© 2019 by JUDY CODER.  Design by Notable Exceptions. All rights reserved; all wrongs avenged.

Magic in Texas

October 8, 2018

Inspiration comes when we are willing to dream.

 

It was my great honor to attend a recent concert at Liberty High School in Frisco, TX.   I am a full-time performing musician and composer, but I have fond memories of my years spent teaching beginning strings students.  This concert was a glorious celebration of everything public school music can and should be.

 

Liberty High School is a very, very big school.  There is a conductor and an assistant conductor, and five harp students have a harp instructor who aids them in their study. The students are divided into five orchestras.  They perform in a state-of-the-art facility, built just 12 years ago, in a district that is growing exponentially.  The parent boosters are actively involved, and committed to providing the very best for their young stars.

 

This is an affluent area, and these students have grown up with lots of opportunities to succeed, but the things that impressed me the most about this performance are the things that don’t cost a thing: discipline, decorum, focus, preparation, determination, passion.

 

From the beginning, I was struck by a universally displayed commitment to discipline and decorum most teachers can only dream about. Each orchestra entered the stage without a word, went directly to their places, and set up their equipment quickly. Onstage tuning was very brief, just long enough to make sure nothing had slipped out of place since they tuned backstage.  Two or three students walked to the microphone to introduce the group’s selections, and each was articulate and poised.  The audience of parents and friends was attentive and courteous throughout the evening; fussy children were quickly removed, phones were actually silent, and everyone clapped at the right times.  When the orchestra was finished performing, students collected their belongings, then walked off stage in an orderly fashion, trading places with another group of students in the audience.  There was no evidence of adult supervision in the auditorium seats; students listened to their peers without visiting amongst themselves, and if they had cell phones, I didn’t see them.  Everyone stayed for the entire concert, even those who performed first.

 

I believe these little details set the tone. Students on stage were able to focus on their performances without distractions from the audience or from those around them.  I believe the students actually performed more brilliantly because everyone involved treated the occasion with respect.  Someone believed in them, believed they could be excellent musicians, and so they were.

 

Their performances were truly brilliant.  Dynamic contrasts and articulations were right on target.  Musical challenges were met and conquered.  Clearly, these students had a home practice habit, and they spent years getting to know their instrument, as a solo instrument and as a part of a group.  It seems likely that the majority of their class time was not spent learning notes, but mastering balance, blend, the arch of a phrase.  Each piece was performed with finesse and with passion.  Melodies weren’t just notes to be played; they sang, and they soared. Audience members were lifted, caught up in the music, spellbound.  Moments of silence were magical; no one coughed, no one shifted in their seat.  Some were moved to tears, not just because these were their children, all grown up, but because the music was performed impeccably.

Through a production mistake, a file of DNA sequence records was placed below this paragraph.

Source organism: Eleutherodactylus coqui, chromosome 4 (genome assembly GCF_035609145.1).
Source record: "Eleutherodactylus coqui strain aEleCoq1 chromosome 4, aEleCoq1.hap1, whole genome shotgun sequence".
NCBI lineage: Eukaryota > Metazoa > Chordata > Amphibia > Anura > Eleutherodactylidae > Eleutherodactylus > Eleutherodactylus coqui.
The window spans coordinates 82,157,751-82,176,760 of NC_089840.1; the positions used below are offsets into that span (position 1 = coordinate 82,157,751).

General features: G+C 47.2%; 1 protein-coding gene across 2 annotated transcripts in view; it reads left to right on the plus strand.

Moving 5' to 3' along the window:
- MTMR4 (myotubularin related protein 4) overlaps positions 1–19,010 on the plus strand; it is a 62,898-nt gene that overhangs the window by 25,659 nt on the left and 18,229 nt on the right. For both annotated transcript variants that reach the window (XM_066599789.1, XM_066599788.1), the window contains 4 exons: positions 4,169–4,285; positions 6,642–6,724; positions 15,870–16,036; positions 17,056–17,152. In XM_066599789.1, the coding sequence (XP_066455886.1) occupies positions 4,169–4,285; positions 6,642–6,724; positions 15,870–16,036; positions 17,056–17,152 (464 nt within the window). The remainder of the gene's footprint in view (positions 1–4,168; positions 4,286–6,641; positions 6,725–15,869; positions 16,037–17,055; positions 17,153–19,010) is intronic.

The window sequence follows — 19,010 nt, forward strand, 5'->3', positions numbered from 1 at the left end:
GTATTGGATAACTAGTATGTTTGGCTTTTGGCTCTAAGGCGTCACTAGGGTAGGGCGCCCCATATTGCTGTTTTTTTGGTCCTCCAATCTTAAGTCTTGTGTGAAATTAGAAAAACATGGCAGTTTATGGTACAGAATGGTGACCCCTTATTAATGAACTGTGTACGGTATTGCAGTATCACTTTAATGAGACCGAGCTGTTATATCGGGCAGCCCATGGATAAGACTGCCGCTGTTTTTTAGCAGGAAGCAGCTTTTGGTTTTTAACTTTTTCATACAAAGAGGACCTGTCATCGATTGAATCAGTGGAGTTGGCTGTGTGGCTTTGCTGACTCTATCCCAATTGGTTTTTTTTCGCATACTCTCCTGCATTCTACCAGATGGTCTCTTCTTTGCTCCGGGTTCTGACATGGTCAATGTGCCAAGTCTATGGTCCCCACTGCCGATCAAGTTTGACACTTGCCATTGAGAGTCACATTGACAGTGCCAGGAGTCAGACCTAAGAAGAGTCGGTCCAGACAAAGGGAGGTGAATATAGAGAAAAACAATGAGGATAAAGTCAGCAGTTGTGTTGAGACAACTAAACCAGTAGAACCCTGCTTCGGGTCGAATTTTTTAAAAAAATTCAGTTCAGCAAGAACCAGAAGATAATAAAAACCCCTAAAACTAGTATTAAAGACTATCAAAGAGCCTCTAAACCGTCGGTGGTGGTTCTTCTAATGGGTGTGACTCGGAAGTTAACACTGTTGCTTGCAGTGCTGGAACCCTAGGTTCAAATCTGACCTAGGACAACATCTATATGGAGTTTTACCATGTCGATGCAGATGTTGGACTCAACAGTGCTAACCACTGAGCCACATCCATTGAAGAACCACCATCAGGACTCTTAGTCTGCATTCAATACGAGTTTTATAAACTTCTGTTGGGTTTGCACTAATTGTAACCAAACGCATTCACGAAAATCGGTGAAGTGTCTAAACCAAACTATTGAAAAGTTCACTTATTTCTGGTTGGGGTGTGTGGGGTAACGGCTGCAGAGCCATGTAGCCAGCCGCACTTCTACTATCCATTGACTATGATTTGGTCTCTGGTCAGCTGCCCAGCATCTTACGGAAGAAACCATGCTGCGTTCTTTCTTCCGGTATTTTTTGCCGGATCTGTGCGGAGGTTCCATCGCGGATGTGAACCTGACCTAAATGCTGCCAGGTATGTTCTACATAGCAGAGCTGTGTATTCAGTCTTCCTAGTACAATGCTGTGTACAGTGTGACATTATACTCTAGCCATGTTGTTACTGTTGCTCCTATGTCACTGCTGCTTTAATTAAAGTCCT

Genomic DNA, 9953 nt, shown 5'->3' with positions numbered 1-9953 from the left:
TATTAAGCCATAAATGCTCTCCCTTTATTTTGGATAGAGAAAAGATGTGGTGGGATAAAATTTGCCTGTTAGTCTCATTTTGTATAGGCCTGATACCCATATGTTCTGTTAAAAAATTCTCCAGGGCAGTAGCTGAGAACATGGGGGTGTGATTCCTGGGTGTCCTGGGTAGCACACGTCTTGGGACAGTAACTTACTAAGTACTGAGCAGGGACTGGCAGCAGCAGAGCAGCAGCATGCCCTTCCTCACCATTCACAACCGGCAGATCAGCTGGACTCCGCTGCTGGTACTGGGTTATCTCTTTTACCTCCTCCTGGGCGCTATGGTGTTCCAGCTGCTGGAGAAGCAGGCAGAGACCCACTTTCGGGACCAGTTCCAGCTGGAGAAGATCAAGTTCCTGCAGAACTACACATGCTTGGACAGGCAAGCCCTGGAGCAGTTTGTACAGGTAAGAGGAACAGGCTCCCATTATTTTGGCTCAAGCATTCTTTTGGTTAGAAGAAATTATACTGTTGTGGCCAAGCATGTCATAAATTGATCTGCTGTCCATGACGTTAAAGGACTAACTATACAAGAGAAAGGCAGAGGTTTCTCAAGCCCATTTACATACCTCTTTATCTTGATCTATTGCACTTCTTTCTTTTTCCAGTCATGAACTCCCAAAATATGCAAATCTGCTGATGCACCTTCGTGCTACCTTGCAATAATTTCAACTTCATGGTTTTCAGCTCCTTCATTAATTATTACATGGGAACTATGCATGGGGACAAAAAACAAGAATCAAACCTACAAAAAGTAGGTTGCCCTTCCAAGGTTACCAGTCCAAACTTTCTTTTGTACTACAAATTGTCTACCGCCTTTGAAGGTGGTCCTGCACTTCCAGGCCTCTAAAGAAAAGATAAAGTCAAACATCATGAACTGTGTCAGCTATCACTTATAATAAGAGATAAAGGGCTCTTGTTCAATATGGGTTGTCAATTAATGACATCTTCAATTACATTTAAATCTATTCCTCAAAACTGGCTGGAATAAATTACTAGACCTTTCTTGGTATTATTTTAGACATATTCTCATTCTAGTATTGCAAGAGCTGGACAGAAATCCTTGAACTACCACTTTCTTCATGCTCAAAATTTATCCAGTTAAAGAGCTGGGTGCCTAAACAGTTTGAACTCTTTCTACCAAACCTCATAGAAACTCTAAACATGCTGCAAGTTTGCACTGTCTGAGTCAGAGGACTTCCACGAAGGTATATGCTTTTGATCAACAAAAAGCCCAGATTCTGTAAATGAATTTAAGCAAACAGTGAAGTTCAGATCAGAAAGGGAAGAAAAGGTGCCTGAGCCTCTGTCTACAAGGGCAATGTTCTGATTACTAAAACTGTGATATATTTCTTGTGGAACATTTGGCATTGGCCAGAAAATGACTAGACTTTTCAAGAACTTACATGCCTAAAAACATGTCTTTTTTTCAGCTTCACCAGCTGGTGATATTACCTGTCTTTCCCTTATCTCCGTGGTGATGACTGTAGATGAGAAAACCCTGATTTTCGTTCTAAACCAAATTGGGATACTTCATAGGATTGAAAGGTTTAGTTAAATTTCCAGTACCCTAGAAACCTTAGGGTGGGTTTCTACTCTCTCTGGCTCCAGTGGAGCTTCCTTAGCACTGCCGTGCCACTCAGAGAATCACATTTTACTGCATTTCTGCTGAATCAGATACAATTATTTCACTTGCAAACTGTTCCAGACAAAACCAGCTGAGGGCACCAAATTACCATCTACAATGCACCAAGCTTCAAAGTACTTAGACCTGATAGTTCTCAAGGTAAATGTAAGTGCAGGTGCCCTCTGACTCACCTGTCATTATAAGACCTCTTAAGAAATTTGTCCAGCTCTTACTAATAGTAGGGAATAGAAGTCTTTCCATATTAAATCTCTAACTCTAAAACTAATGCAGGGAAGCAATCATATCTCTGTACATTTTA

Why is this concert important?  Why is the investment of time, talent, and money that fuels an arts program such as this so vital?

 

These young people have learned, through a public school music program, vital lessons they might not learn any other way.  They have learned that sometimes one must take the lead, and sometimes it’s important to support others.  They have experienced the satisfaction that comes from dedicated study, the thrill of sharing strong emotions without words, the value of teamwork.  They have learned to see the big picture, and their place within it.  They have learned to think on their feet, to compromise, with the give and take that occurs on stage when jitters accelerate our tempos and boost our dynamics up a notch or two.  They have learned to trust the conductor to keep it all together.  Most importantly, they have learned that it is within their power to create something beautiful, to bring happiness to others, and to fill a large room with positive energy.

 

Some of these students will direct their talents toward further musical study, at Julliard, the Eastman School, the Curtis Institute.  Others will move in a different direction, but they will be educated and passionate patrons of the arts wherever life takes them, and they will do all they can to give their children the opportunities they had here.

 

This performance inspired me.  Let this be the model of what school music programs can be. I want to write music for them. That would be a dream come true.

 

 

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